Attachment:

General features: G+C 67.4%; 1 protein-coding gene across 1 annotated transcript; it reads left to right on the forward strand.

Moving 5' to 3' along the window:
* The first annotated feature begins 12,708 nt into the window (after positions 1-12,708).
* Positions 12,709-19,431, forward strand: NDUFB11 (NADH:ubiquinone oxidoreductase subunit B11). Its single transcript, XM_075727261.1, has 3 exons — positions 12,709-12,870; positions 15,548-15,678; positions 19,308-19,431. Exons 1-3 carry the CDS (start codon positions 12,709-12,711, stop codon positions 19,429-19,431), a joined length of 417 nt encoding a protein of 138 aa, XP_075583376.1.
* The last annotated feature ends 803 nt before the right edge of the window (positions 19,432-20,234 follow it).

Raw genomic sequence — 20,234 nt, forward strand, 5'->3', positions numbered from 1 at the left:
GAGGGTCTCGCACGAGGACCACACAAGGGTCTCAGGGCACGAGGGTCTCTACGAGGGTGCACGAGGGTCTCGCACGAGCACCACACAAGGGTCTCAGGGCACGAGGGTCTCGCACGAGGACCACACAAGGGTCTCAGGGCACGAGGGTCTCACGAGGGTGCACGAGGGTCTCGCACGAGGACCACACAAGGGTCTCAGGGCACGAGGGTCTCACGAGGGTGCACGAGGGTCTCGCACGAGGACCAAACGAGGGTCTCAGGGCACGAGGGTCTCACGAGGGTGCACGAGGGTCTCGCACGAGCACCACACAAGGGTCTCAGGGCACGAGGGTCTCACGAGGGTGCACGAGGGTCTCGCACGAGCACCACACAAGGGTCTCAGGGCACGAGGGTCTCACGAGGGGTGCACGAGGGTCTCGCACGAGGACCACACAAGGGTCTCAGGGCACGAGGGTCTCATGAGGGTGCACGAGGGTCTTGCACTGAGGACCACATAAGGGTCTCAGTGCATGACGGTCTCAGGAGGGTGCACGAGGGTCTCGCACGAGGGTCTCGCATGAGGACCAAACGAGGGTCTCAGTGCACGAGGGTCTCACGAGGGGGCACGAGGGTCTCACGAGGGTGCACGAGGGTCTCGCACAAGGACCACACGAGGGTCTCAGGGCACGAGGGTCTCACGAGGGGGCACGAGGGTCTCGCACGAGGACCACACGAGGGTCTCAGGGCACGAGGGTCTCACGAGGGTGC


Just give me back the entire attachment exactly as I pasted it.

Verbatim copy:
General features: G+C 67.4%; 1 protein-coding gene across 1 annotated transcript; it reads left to right on the forward strand.

Moving 5' to 3' along the window:
* The first annotated feature begins 12,708 nt into the window (after positions 1-12,708).
* Positions 12,709-19,431, forward strand: NDUFB11 (NADH:ubiquinone oxidoreductase subunit B11). Its single transcript, XM_075727261.1, has 3 exons — positions 12,709-12,870; positions 15,548-15,678; positions 19,308-19,431. Exons 1-3 carry the CDS (start codon positions 12,709-12,711, stop codon positions 19,429-19,431), a joined length of 417 nt encoding a protein of 138 aa, XP_075583376.1.
* The last annotated feature ends 803 nt before the right edge of the window (positions 19,432-20,234 follow it).

Raw genomic sequence — 20,234 nt, forward strand, 5'->3', positions numbered from 1 at the left:
GAGGGTCTCGCACGAGGACCACACAAGGGTCTCAGGGCACGAGGGTCTCTACGAGGGTGCACGAGGGTCTCGCACGAGCACCACACAAGGGTCTCAGGGCACGAGGGTCTCGCACGAGGACCACACAAGGGTCTCAGGGCACGAGGGTCTCACGAGGGTGCACGAGGGTCTCGCACGAGGACCACACAAGGGTCTCAGGGCACGAGGGTCTCACGAGGGTGCACGAGGGTCTCGCACGAGGACCAAACGAGGGTCTCAGGGCACGAGGGTCTCACGAGGGTGCACGAGGGTCTCGCACGAGCACCACACAAGGGTCTCAGGGCACGAGGGTCTCACGAGGGTGCACGAGGGTCTCGCACGAGCACCACACAAGGGTCTCAGGGCACGAGGGTCTCACGAGGGGTGCACGAGGGTCTCGCACGAGGACCACACAAGGGTCTCAGGGCACGAGGGTCTCATGAGGGTGCACGAGGGTCTTGCACTGAGGACCACATAAGGGTCTCAGTGCATGACGGTCTCAGGAGGGTGCACGAGGGTCTCGCACGAGGGTCTCGCATGAGGACCAAACGAGGGTCTCAGTGCACGAGGGTCTCACGAGGGGGCACGAGGGTCTCACGAGGGTGCACGAGGGTCTCGCACAAGGACCACACGAGGGTCTCAGGGCACGAGGGTCTCACGAGGGGGCACGAGGGTCTCGCACGAGGACCACACGAGGGTCTCAGGGCACGAGGGTCTCACGAGGGTGC